Swaziland’s King Wants His Country to Be Called eSwatini

The king had used the name eSwatini in recent years, including in addresses to his country’s Parliament, the United Nations General Assembly and the African Union. He said that the kingdom was reverting to its original name, before the advent of British colonization in 1906.

When Swaziland gained independence from Britain on Sept. 6, 1968, it retained its colonial-era name, unlike several other former British colonies in the region.

Nyasaland became Malawi on achieving independence in 1964. Months later, Northern Rhodesia achieved nationhood as the new republic of Zambia. In 1966, Bechuanaland was reborn as Botswana, and Basutoland changed its name to Lesotho. Rhodesia, following a 14-year period of white-minority rule that was not internationally recognized, became the new nation of Zimbabwe in 1980.

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Swaziland’s King Wants His Country to Be Called eSwatini
Swaziland’s King Wants His Country to Be Called eSwatini

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But several former British colonies in Africa — like Uganda, Kenya and Gambia — did not change their names upon gaining independence.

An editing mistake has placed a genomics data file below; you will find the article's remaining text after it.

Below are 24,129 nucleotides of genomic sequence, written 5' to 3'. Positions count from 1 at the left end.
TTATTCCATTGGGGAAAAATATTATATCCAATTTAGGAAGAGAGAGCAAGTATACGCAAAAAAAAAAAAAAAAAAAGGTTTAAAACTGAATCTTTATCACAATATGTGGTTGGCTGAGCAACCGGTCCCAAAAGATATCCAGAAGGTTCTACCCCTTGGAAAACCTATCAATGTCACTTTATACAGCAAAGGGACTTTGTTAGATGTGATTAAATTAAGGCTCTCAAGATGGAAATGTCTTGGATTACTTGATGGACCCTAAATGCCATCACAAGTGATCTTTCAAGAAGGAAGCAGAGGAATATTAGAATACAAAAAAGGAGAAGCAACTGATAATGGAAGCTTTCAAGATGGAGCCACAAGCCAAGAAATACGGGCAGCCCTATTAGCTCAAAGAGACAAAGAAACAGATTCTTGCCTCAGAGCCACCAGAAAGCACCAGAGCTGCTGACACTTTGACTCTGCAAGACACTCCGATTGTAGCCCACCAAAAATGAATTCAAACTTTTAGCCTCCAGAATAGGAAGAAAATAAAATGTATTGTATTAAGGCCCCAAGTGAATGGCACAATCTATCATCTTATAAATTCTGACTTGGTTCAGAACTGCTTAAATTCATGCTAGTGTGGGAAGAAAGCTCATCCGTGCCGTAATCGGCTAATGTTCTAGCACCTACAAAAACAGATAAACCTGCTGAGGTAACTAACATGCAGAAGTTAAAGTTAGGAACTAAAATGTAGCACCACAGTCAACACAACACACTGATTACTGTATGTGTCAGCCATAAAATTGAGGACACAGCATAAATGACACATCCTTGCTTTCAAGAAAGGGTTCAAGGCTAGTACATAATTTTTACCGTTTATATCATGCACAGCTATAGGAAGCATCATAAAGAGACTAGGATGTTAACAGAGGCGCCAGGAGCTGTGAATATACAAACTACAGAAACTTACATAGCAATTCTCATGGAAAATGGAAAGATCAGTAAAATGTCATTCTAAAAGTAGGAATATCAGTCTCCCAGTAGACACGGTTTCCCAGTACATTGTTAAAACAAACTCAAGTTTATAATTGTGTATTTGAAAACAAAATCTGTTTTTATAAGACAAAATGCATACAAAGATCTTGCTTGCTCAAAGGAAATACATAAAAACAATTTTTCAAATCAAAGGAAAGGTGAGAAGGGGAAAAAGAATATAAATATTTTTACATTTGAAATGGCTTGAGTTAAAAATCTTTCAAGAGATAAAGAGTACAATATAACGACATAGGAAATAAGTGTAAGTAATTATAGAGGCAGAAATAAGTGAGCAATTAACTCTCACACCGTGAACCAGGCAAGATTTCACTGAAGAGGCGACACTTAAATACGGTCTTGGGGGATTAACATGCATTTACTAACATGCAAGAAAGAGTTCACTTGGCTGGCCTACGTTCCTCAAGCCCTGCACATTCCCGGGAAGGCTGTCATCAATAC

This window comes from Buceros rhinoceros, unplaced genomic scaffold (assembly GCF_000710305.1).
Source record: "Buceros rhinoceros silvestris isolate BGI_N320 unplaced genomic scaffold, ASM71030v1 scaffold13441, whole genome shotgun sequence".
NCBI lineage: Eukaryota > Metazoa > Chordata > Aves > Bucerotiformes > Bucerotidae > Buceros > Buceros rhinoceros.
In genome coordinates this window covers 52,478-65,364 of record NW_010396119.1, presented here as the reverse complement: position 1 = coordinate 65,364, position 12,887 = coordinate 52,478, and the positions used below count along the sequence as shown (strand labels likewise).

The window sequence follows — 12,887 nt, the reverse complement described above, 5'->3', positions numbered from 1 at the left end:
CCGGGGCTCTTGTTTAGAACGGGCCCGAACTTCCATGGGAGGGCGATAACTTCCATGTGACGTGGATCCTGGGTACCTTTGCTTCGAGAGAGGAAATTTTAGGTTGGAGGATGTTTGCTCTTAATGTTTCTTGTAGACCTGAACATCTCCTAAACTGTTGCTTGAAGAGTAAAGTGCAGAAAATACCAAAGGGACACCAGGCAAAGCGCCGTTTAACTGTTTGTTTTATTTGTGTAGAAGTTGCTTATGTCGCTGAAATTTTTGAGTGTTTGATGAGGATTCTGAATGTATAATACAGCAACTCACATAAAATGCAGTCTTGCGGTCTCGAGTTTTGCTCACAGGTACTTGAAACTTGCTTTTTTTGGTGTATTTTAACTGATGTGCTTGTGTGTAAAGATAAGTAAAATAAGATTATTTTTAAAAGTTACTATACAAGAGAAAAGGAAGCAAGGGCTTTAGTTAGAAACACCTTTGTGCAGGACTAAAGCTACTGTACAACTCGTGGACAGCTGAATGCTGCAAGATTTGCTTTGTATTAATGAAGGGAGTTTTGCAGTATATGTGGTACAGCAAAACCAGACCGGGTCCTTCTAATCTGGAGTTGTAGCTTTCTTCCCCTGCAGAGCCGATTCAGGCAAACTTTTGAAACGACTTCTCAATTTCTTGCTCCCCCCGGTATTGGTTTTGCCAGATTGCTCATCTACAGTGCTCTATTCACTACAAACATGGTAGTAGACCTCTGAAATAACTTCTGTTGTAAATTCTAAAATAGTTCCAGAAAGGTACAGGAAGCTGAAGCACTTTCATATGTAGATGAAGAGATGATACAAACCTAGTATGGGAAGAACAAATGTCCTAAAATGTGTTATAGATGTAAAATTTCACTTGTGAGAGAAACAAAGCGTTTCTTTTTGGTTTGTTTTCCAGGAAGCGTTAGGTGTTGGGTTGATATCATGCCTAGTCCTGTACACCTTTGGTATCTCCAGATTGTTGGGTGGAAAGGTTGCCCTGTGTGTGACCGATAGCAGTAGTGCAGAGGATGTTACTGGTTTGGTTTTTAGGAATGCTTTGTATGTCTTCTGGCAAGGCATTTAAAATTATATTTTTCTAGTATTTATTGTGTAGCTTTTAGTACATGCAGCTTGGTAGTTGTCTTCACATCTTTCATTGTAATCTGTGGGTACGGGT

A mountainous country slightly smaller than New Jersey, Swaziland is economically reliant on South Africa. For decades, Swazi men have worked in South African coal and gold mines.

Mswati inherited the kingdom from his father, Sobhuza II, who reigned for 82 years until his death in 1982. (His mother served as regent when Mswati was still a teenager, and officially remains a joint ruler of the kingdom.)

The king has parried calls for democratic reforms over his three-decade reign. Under a Constitution that was adopted in 2006, Swaziland is officially an absolute monarchy, though the king can no longer rule by decree. The Constitution provides for an independent judiciary and for human rights, but the status of political parties, which were formally banned in 1973, remains unclear. Parliamentary elections were held in 2008 and 2013 and are expected again in September.

Human rights observers have often faulted the kingdom for its lack of democracy and its suppression of dissent. The king has also developed a reputation as a playboy, with a taste for luxury cars and foreign travel. A New York Times correspondent who visited in 2012 found that Swazis accepted the monarchical tradition but desired more political openness.

Whether the name change will stick is another question. In 2016, Czech officials put forward Czechia as the preferred short version of the name of their country. The United Nations, the United States government and — crucially, in the digital age — Google Maps and Apple have complied, but the name Czech Republic remains in widespread use in English.

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